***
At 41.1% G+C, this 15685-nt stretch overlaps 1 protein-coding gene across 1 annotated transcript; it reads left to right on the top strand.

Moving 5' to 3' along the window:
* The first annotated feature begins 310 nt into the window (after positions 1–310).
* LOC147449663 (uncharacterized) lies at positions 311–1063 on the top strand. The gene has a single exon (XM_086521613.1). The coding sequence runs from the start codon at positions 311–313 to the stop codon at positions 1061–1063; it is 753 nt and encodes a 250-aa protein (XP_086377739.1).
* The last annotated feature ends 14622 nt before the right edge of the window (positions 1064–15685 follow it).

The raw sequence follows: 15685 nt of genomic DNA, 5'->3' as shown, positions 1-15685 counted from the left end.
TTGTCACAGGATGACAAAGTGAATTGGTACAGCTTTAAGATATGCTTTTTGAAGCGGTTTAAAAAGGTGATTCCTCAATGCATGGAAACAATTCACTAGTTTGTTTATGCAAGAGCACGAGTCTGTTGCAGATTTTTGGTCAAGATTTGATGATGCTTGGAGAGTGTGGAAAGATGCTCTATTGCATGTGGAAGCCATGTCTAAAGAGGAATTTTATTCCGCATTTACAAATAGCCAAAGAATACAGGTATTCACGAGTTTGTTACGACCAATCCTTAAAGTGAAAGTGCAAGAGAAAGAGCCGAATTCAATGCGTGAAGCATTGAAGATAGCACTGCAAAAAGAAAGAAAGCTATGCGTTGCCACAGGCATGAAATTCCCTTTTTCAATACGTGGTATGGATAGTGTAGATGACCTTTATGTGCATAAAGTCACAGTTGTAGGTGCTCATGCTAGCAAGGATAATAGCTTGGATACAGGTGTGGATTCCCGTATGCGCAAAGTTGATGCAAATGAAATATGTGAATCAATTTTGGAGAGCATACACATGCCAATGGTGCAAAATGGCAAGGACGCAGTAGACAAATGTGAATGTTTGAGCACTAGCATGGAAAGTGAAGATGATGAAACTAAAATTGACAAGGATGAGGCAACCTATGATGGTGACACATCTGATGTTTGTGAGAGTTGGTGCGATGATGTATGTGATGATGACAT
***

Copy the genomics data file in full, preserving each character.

At 41.1% G+C, this 15685-nt stretch overlaps 1 protein-coding gene across 1 annotated transcript; it reads left to right on the top strand.

Moving 5' to 3' along the window:
* The first annotated feature begins 310 nt into the window (after positions 1–310).
* LOC147449663 (uncharacterized) lies at positions 311–1063 on the top strand. The gene has a single exon (XM_086521613.1). The coding sequence runs from the start codon at positions 311–313 to the stop codon at positions 1061–1063; it is 753 nt and encodes a 250-aa protein (XP_086377739.1).
* The last annotated feature ends 14622 nt before the right edge of the window (positions 1064–15685 follow it).

The raw sequence follows: 15685 nt of genomic DNA, 5'->3' as shown, positions 1-15685 counted from the left end.
TTGTCACAGGATGACAAAGTGAATTGGTACAGCTTTAAGATATGCTTTTTGAAGCGGTTTAAAAAGGTGATTCCTCAATGCATGGAAACAATTCACTAGTTTGTTTATGCAAGAGCACGAGTCTGTTGCAGATTTTTGGTCAAGATTTGATGATGCTTGGAGAGTGTGGAAAGATGCTCTATTGCATGTGGAAGCCATGTCTAAAGAGGAATTTTATTCCGCATTTACAAATAGCCAAAGAATACAGGTATTCACGAGTTTGTTACGACCAATCCTTAAAGTGAAAGTGCAAGAGAAAGAGCCGAATTCAATGCGTGAAGCATTGAAGATAGCACTGCAAAAAGAAAGAAAGCTATGCGTTGCCACAGGCATGAAATTCCCTTTTTCAATACGTGGTATGGATAGTGTAGATGACCTTTATGTGCATAAAGTCACAGTTGTAGGTGCTCATGCTAGCAAGGATAATAGCTTGGATACAGGTGTGGATTCCCGTATGCGCAAAGTTGATGCAAATGAAATATGTGAATCAATTTTGGAGAGCATACACATGCCAATGGTGCAAAATGGCAAGGACGCAGTAGACAAATGTGAATGTTTGAGCACTAGCATGGAAAGTGAAGATGATGAAACTAAAATTGACAAGGATGAGGCAACCTATGATGGTGACACATCTGATGTTTGTGAGAGTTGGTGCGATGATGTATGTGATGATGACAT